Lab Matters Spring 2020 - Page 7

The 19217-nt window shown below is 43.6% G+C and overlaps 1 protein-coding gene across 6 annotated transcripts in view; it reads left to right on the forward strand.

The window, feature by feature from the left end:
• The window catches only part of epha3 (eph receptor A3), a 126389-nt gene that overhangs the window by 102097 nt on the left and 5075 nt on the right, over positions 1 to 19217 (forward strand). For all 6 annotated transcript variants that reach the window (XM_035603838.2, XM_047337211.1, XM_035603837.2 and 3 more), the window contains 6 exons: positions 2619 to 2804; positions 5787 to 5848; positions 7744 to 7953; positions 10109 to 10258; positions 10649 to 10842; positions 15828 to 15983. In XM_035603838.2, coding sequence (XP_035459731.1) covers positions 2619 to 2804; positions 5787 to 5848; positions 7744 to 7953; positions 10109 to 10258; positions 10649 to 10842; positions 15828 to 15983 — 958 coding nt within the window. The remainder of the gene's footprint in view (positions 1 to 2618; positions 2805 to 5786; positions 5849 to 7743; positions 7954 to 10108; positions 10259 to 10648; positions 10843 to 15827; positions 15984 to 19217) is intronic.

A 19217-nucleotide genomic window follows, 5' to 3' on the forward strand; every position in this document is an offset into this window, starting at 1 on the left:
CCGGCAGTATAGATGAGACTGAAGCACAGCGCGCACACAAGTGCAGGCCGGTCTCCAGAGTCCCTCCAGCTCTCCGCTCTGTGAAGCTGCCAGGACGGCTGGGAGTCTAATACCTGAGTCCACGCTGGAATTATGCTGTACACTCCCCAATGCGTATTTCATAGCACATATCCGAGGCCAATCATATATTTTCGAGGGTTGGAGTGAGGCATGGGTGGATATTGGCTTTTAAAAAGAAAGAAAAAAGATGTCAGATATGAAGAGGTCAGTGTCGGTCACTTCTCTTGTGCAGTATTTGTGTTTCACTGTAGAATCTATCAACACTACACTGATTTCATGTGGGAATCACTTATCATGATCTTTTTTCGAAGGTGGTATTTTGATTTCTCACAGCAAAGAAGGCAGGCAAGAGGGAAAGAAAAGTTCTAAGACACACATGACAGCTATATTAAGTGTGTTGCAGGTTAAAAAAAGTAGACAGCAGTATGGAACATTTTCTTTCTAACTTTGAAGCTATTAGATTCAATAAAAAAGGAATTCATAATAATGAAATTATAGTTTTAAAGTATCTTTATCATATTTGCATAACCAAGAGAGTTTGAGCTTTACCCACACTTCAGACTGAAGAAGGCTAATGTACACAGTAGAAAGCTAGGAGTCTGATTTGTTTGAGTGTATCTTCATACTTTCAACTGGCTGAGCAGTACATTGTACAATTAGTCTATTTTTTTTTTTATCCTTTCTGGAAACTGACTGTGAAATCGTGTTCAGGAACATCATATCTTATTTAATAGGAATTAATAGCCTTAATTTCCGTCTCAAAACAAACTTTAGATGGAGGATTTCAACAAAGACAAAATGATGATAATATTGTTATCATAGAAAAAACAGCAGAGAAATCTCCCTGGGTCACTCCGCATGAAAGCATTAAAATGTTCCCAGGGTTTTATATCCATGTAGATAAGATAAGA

FEATURE The opioid epidemic remains a public health emergency in the United States, with more than 67,000 drug overdose deaths in 2018. Opioids—mostly synthetic versions—were involved in 70% of those deaths. In fact, from 1999 to 2018, almost 450,000 people died from an overdose involving an opioid, according to the US Centers for Disease Control and Prevention (CDC). Forensic and crime laboratories provide data on fatal opioid overdoses, but a sole focus on fatalities omits valuable data that could be used to protect communities. This data includes the drugs used in a specific region, those drugs most likely to cause overdoses and which combinations of drugs cause overdoses more frequently. Amy Miles, director of forensic toxicology at the Wisconsin State Laboratory of Hygiene, said public health has done a good job of characterizing fatal overdoses. “But at that point it’s almost too late [for the community], and usually they’ve switched to something else by the time we’ve figured out what’s trending.” Public health laboratories, in concert with other stakeholders, play a vital role in battling this crisis by contributing their analytical capabilities and knowledge of public health surveillance systems. To further develop this role, APHL convened the Opioids Biosurveillance Task Force in early 2019 (see sidebar). With some planning, public health laboratories can test specimens from non-fatal overdoses, capitalizing on current partnerships with hospitals, which treat most of these cases. Laboratories may need to invest in more equipment, hire staff and form new partnerships, but the benefits of strengthening public health interventions to reduce drug use will outweigh the costs. Building Capacity Opioids biosurveillance is already underway in the Minnesota Department of Health’s Response Network for Chemical Threats (LRN-C) laboratory. Building upon capabilities developed as part of the LRN-C and using its surge capacity, the Minnesota laboratory is able to leverage resources to support a biosurveillance program for drugs of abuse, according to Jason Peterson, MS, the LRN-C laboratory’s chemical threat preparedness coordinator. In 2017, Minnesota began to see an increase in overdoses from synthetic cannabinoids and synthetic cathinones, known as “k2/spice drugs” or “bath salts.” One of the health department’s medical directors asked the LRN-C laboratory if it would accept clinical samples to detect drugs causing these non-fatal overdoses. At the time, the laboratory did not have the reference materials to identify the drugs. Instead, it gathered samples and sent them to a private laboratory for testing. This experience demonstrated the need—and potential—of in-house testing and spurred the laboratory to begin building its internal capacity. That same year, LRN-C personnel began working on drug detection. Led by a top analyst, the Minnesota Drug Overdose and Substance Use Pilot Surveillance Activity (MNDOSA) project was initiated to track drug overdose morbidity in the state. Some employee requirements and duties were changed and the laboratory had to allocate and optimize an instrument for drug testing, removing it from other projects. But the addition of biosurveillance to LRN-C team responsibilities has not changed the staff’s work dramatically. The analysts already knew how to test for compounds in clinical specimens and they can use the same instrumentation. Although it takes time to optimize the instruments to detect various drug analytes, the knowledge transfers. According to Peterson, “Instead of looking for LRN chemical threat agents, we’re looking for commonly misused drugs.” As Peterson explained, thousands of people are affected by overdoses every day. Laboratory staff knew they could provide useful information about the drugs harming communities in their state. “The LRN is designed to respond to chemical emergencies, and overdoses are clearly a national chemical emergency,” he said. Testing for opioids in public health laboratories became more robust after CDC partnered with two companies to develop traceable opioid material (TOM) kits, said Jennifer Liebreich, MPH, APHL’s manager of environmental health. Reference materials included in the kits contain the latest opioid compounds and fentanyl analogs in alignment with emerging threat reports from the US Drug Enforcement Administration (DEA). Kits can be ordered, free of charge, by any US laboratory. Having consistent standards throughout the network provides confidence in the accuracy of identifying these novel compounds. In Rhode Island, all hospitals are actively contributing to non-fatal overdose surveillance in the state. The LRN-C PublicHealthLabs @APHL APHL.org Spring 2020 LAB MATTERS 5